Never let them send me back
Some shit went down, down in Sadr City
Some shit went down in Iraq
I ain’t going back

“When I did my Horse Soldier record (2007), a lot of military guys started coming to my shows. A couple of guys from the States I ended up talking to had been through this battle (in Sadr City) that I turned into a song. I think that being shipped out to Afghanistan or Iraq tour after tour is pretty common. They were sending them on a number of unprecedented tours, more than they signed up for. Telling them they got to go back over and over, and just burn them out.”

If there’s a central theme to Things That Can’t Be Undone, it’s the loss in songs like “Sadr City” and those which Lund has encountered personally with relationships slipping away, losing the family ranch and the death of close family members. The emotional potency could easily shift into a moody piece of mind, Lund however steers clear of falling into the abyss of pain, pity and melodrama with a prevailing strong will and friendly jab in the ribs every once in a while.

“Washed-Up Rock Star Factory Blues” pits Lund against a gruff boss-man who taunts the star on the slide as the hits run dry and now has to resort to filling out purchase orders and sweeping floors as his new career. From verse to verse, the boss-man takes a number of scathing shots at his prized employee… “You’re an artist, man! There ain’t no ‘bout a doubt it. So when you paint the back fence, be kind of sensitive about it.” Then in a sudden turn, Lund wakes up in a sweat finding himself on the tour bus and glad all over he’s still kicking it on the road and not bound by the factory blues.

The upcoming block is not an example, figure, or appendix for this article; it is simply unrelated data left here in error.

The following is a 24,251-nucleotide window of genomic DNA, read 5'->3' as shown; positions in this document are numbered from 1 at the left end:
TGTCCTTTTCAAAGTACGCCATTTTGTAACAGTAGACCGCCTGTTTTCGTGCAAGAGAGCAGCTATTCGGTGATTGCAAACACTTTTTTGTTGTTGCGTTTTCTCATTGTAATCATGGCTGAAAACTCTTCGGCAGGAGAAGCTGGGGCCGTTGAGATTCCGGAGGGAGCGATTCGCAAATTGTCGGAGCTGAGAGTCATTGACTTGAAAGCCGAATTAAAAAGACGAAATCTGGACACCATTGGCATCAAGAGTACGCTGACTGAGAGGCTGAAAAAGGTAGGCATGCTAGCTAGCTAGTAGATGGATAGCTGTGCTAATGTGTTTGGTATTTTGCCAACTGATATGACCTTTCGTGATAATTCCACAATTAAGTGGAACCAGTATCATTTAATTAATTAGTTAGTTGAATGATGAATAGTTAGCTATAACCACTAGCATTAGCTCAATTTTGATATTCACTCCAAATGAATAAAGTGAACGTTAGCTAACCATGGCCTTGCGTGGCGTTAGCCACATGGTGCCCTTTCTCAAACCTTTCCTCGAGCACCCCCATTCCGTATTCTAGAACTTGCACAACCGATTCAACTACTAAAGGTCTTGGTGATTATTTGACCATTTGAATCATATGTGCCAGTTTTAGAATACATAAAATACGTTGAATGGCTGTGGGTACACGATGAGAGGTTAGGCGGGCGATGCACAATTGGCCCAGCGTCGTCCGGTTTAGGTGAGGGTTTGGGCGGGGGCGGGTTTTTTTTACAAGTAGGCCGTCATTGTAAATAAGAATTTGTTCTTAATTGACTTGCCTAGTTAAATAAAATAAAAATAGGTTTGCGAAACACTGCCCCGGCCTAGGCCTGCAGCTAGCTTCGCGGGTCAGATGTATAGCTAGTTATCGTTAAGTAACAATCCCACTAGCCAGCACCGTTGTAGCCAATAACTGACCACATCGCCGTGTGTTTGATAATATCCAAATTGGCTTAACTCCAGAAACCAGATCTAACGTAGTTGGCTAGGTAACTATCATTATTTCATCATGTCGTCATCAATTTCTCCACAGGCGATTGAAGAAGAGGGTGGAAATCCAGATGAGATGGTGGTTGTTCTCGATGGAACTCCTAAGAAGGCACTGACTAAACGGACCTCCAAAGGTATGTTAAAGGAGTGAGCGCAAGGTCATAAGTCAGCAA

As a storyteller, a literary artist, Lund’s craftsmanship is refreshing in that he sometimes pulls funny, often wry, punch lines or there’s a pleasant, unexpected twist to the plot, while the stories themselves are always clear and lucid as they are convincing. Even though country music is full of humour and heartache, far too often the tales that unfold are contrived, dull and even dumb. Whereas pop music tends to be littered with half-baked nursery rhymes that make little to no sense or masquerade with some cryptic, vague wordplay that leaves you frustrated and hanging.

“I think that’s usually a cop out,” says Lund, agitated by the same notion. “Not always. Some people write word paintings, poetry. And that’s okay. But it pisses me off when there’s a song that’s hinting at an idea and you think there’s something behind it, but there’s really not. It’s just thrown together.”

Lund refers to Vancouver’s Geoff Berner and a fun ditty of his called “I Kind Of Hate Songs With Ambiguous Lyrics” which Lund summarizes as: “All this stuff is going on in the world, and all you can say is ‘bleep, bleep, bleep.’ I kind of agree with that. There’s just a lot of lazy lyric writing out there. But I put a lot time into it.”

Things That Can’t Be Undone is available now. Corb Lund plays two shows at the Commodore Ballroom (Vancouver) Jan. 29 & 30, the Jack Singer Concert Hall (Calgary) Feb. 5, the Northern Alberta Jubilee Auditorium (Edmonton) Feb. 6, O’Brians Event Centre (Saskatoon) Feb. 8, and the Burton Cummings Theatre (Winnipeg) Feb. 10.